Professor Lt. Col. Vance P. Zider, Chairperson.
Assistant Professors Capt. Schneider, Capt. McCoy, and Capt. Frankenberger.
The Air Force Reserve Officer Training Corps curriculum is designed to educate university men and women for careers as Air Force officers and to develop quality graduates with a sense of professionalism and dedication. The ability to think and communicate effectively in their preparation for and acceptance of officer responsibilities is of utmost importance in the Department of Aerospace Studies.
The purposes and specific objectives of the Air Force ROTC program are (a) to select and motivate cadets to serve as career officers in specialty areas required by the U.S. Air Force; (b) to develop in cadets by example, discussion, and participation the character, personality, and attitudes essential for leadership; (c) to develop in cadets an interest in and understanding of the Air Force mission, organization, operations, and techniques; and (d) to provide military education which will give cadets a general background and sound foundation on which to build an officer career.
All courses in the program are taught by Air Force officers possessing graduate degrees.
General Military Course. This course, consisting of the first two years of Air Force ROTC, examines the role of the U.S. military forces in the contemporary world with particular attention to the U.S. Air Force its organization and mission. The organizational structure of the Air Force, missions of selected military organizations, professionalism and officership are covered in AERS 1105 and AERS 1106the first year. In the second year, the historic development of air power is studied.
Supplemental Course Requirements. All GMC contract cadets (scholarship students) must successfully complete at least one 3-hour course in English composition. All cadets must demonstrate proficiency or successfully complete a course in mathematical reasoning before commissioning.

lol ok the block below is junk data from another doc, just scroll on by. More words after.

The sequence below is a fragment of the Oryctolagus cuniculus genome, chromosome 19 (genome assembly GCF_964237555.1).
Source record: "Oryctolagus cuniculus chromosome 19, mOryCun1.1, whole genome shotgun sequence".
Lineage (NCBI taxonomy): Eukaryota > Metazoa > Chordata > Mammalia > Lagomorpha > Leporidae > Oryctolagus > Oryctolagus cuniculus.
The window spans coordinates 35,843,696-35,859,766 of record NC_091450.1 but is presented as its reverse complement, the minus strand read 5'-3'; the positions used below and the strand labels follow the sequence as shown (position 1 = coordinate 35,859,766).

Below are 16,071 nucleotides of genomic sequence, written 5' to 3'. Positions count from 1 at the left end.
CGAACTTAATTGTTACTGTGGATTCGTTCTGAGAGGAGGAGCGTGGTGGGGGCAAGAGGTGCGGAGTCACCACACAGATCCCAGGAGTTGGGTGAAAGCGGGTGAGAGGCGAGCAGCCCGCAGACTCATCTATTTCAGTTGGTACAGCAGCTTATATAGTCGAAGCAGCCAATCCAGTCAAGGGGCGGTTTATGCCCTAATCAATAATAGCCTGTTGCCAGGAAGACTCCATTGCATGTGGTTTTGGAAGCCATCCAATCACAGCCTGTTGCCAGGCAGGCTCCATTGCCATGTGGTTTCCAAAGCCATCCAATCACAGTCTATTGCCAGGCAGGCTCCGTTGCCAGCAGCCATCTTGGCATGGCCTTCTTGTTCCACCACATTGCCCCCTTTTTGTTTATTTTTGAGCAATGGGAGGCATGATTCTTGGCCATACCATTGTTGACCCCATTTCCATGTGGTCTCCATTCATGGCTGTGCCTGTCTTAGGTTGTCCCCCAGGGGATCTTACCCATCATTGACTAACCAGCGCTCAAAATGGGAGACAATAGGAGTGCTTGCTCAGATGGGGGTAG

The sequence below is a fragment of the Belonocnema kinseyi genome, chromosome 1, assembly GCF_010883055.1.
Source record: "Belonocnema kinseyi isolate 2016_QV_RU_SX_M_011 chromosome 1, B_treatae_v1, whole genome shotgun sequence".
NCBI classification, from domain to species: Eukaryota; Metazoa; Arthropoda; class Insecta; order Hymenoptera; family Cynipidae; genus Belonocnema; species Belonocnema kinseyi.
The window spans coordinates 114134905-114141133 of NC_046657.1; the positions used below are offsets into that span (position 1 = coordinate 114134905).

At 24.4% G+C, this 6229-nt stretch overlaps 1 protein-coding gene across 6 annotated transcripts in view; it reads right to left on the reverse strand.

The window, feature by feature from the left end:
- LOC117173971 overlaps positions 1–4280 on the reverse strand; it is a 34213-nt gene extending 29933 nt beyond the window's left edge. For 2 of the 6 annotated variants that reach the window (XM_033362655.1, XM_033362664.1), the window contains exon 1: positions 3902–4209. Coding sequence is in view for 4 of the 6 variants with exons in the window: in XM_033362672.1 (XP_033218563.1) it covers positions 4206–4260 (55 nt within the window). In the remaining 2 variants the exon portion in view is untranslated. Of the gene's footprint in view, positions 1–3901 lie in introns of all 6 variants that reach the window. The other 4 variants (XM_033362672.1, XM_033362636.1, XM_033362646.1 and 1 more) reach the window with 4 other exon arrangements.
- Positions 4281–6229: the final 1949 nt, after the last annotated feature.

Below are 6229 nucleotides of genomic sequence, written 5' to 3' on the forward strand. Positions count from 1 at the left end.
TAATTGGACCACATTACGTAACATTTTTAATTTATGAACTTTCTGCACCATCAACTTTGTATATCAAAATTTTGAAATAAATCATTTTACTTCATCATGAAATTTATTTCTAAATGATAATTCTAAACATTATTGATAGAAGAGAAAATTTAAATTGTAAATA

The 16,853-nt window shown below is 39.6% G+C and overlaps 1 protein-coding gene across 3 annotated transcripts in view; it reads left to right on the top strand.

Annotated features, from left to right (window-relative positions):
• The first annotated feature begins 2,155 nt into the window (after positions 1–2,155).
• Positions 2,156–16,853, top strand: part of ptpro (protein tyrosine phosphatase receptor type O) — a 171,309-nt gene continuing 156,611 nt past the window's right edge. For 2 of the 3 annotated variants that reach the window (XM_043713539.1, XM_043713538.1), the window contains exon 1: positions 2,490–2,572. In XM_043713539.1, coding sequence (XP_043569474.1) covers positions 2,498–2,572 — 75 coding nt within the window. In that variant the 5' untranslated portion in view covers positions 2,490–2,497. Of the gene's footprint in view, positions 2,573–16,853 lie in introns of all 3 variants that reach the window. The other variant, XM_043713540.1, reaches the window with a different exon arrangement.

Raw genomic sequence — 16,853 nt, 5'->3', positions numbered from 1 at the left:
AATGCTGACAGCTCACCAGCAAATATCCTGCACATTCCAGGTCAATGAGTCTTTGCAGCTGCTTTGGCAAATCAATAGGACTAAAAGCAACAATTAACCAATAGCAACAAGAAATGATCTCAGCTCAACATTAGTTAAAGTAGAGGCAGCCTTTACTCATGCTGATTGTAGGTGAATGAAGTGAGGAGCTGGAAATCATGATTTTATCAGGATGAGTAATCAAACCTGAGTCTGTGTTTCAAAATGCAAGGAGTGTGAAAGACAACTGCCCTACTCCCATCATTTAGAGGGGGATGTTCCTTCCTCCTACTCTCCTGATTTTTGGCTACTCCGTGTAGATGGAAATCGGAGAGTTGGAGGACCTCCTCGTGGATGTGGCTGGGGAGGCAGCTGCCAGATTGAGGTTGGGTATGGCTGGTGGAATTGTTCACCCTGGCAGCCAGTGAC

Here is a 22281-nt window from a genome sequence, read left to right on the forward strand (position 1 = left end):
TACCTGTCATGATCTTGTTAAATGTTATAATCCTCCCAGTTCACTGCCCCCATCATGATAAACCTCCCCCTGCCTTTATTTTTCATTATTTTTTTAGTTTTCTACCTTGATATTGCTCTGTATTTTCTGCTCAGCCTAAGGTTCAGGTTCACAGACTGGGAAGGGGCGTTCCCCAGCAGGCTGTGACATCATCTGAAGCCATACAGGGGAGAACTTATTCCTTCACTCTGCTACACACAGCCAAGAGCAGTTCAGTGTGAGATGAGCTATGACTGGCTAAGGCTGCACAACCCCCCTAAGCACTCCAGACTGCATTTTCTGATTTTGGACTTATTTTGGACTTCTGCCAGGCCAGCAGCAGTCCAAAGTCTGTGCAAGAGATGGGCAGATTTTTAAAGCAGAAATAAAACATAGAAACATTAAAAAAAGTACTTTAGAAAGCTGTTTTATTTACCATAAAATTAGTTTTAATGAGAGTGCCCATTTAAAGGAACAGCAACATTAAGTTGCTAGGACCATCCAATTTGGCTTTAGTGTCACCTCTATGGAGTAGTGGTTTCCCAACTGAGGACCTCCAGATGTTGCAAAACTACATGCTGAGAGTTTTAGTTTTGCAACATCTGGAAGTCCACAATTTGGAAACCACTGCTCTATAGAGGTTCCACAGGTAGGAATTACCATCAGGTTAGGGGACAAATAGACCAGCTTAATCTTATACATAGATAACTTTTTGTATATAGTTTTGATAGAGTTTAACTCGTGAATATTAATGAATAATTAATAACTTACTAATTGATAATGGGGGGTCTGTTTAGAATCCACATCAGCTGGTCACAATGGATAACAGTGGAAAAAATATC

Professional Officer Course. Application for the POC normally starts one year prior to entry into the program. A student must be accepted into the POC to enroll in AERS 3305, 3306, 4303, and 4304. This course introduces the cadet in the first year to the study of Air Force leadership in the junior officer level including its theoretical and professional aspects, and a study of military management functions, principles, and techniques. The second year is a study of national security policy and strategy. Additional subjects cover the military profession and its relationship to American society. Within this program, attention is devoted to developing communicative skills and providing leadership experiences in officer-type activities.
Entrance to the professional officer course is limited to those who are regularly enrolled in the University as full-time students, who have completed the necessary screening, testing, physical examination, and who have completed the general military course or the preenrollment six-week field training for two-year applicants, or who receive credit for prior military service and are selected by HQ AFROTC through a competitive screening process.